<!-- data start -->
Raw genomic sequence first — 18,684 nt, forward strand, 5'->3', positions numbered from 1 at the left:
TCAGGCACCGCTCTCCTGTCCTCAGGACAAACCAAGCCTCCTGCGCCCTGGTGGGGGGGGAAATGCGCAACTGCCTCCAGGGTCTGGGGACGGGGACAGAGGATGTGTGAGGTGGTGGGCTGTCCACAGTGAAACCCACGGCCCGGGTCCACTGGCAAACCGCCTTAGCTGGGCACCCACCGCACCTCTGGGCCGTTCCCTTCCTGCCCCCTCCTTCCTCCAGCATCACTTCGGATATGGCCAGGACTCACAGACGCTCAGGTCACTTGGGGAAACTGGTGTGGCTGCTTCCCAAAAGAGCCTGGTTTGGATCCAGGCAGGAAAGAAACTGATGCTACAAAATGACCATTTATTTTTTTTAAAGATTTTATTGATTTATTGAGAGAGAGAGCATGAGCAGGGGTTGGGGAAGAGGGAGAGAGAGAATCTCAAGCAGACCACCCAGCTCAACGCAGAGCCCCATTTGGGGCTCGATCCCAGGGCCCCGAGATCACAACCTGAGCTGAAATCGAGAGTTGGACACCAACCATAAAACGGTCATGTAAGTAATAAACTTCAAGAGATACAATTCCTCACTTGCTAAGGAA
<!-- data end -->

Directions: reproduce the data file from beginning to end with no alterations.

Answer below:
Raw genomic sequence first — 18,684 nt, forward strand, 5'->3', positions numbered from 1 at the left:
TCAGGCACCGCTCTCCTGTCCTCAGGACAAACCAAGCCTCCTGCGCCCTGGTGGGGGGGGAAATGCGCAACTGCCTCCAGGGTCTGGGGACGGGGACAGAGGATGTGTGAGGTGGTGGGCTGTCCACAGTGAAACCCACGGCCCGGGTCCACTGGCAAACCGCCTTAGCTGGGCACCCACCGCACCTCTGGGCCGTTCCCTTCCTGCCCCCTCCTTCCTCCAGCATCACTTCGGATATGGCCAGGACTCACAGACGCTCAGGTCACTTGGGGAAACTGGTGTGGCTGCTTCCCAAAAGAGCCTGGTTTGGATCCAGGCAGGAAAGAAACTGATGCTACAAAATGACCATTTATTTTTTTTAAAGATTTTATTGATTTATTGAGAGAGAGAGCATGAGCAGGGGTTGGGGAAGAGGGAGAGAGAGAATCTCAAGCAGACCACCCAGCTCAACGCAGAGCCCCATTTGGGGCTCGATCCCAGGGCCCCGAGATCACAACCTGAGCTGAAATCGAGAGTTGGACACCAACCATAAAACGGTCATGTAAGTAATAAACTTCAAGAGATACAATTCCTCACTTGCTAAGGAA